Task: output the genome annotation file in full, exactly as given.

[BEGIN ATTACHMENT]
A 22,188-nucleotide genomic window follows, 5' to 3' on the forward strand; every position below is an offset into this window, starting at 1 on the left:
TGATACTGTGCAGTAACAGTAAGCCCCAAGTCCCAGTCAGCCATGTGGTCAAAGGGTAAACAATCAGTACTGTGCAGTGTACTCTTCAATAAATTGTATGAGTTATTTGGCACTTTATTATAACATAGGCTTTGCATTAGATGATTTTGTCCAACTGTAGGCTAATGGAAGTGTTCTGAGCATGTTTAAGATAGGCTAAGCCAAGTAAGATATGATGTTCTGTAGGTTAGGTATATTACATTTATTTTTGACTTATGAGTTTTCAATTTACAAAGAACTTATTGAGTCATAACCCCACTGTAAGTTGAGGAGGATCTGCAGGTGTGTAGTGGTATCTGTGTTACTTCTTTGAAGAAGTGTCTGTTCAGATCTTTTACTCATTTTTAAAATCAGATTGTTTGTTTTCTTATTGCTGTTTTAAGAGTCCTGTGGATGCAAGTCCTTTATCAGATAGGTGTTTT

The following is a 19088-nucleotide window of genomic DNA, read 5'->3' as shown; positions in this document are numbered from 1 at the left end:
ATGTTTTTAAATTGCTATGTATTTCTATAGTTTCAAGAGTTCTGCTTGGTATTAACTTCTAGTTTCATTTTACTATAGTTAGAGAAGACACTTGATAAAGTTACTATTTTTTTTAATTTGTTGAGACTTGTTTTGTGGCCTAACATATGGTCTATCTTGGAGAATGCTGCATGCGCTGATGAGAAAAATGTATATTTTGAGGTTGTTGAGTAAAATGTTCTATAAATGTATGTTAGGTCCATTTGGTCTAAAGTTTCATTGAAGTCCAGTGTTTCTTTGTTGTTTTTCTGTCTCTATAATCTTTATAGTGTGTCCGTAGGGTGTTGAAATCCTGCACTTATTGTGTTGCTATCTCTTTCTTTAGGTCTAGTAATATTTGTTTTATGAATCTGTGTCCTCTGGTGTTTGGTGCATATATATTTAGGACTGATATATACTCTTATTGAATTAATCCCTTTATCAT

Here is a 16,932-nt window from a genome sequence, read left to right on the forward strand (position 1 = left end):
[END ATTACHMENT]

A 22,188-nucleotide genomic window follows, 5' to 3' on the forward strand; every position below is an offset into this window, starting at 1 on the left:
TGATACTGTGCAGTAACAGTAAGCCCCAAGTCCCAGTCAGCCATGTGGTCAAAGGGTAAACAATCAGTACTGTGCAGTGTACTCTTCAATAAATTGTATGAGTTATTTGGCACTTTATTATAACATAGGCTTTGCATTAGATGATTTTGTCCAACTGTAGGCTAATGGAAGTGTTCTGAGCATGTTTAAGATAGGCTAAGCCAAGTAAGATATGATGTTCTGTAGGTTAGGTATATTACATTTATTTTTGACTTATGAGTTTTCAATTTACAAAGAACTTATTGAGTCATAACCCCACTGTAAGTTGAGGAGGATCTGCAGGTGTGTAGTGGTATCTGTGTTACTTCTTTGAAGAAGTGTCTGTTCAGATCTTTTACTCATTTTTAAAATCAGATTGTTTGTTTTCTTATTGCTGTTTTAAGAGTCCTGTGGATGCAAGTCCTTTATCAGATAGGTGTTTT

The following is a 19088-nucleotide window of genomic DNA, read 5'->3' as shown; positions in this document are numbered from 1 at the left end:
ATGTTTTTAAATTGCTATGTATTTCTATAGTTTCAAGAGTTCTGCTTGGTATTAACTTCTAGTTTCATTTTACTATAGTTAGAGAAGACACTTGATAAAGTTACTATTTTTTTTAATTTGTTGAGACTTGTTTTGTGGCCTAACATATGGTCTATCTTGGAGAATGCTGCATGCGCTGATGAGAAAAATGTATATTTTGAGGTTGTTGAGTAAAATGTTCTATAAATGTATGTTAGGTCCATTTGGTCTAAAGTTTCATTGAAGTCCAGTGTTTCTTTGTTGTTTTTCTGTCTCTATAATCTTTATAGTGTGTCCGTAGGGTGTTGAAATCCTGCACTTATTGTGTTGCTATCTCTTTCTTTAGGTCTAGTAATATTTGTTTTATGAATCTGTGTCCTCTGGTGTTTGGTGCATATATATTTAGGACTGATATATACTCTTATTGAATTAATCCCTTTATCAT

Here is a 16,932-nt window from a genome sequence, read left to right on the forward strand (position 1 = left end):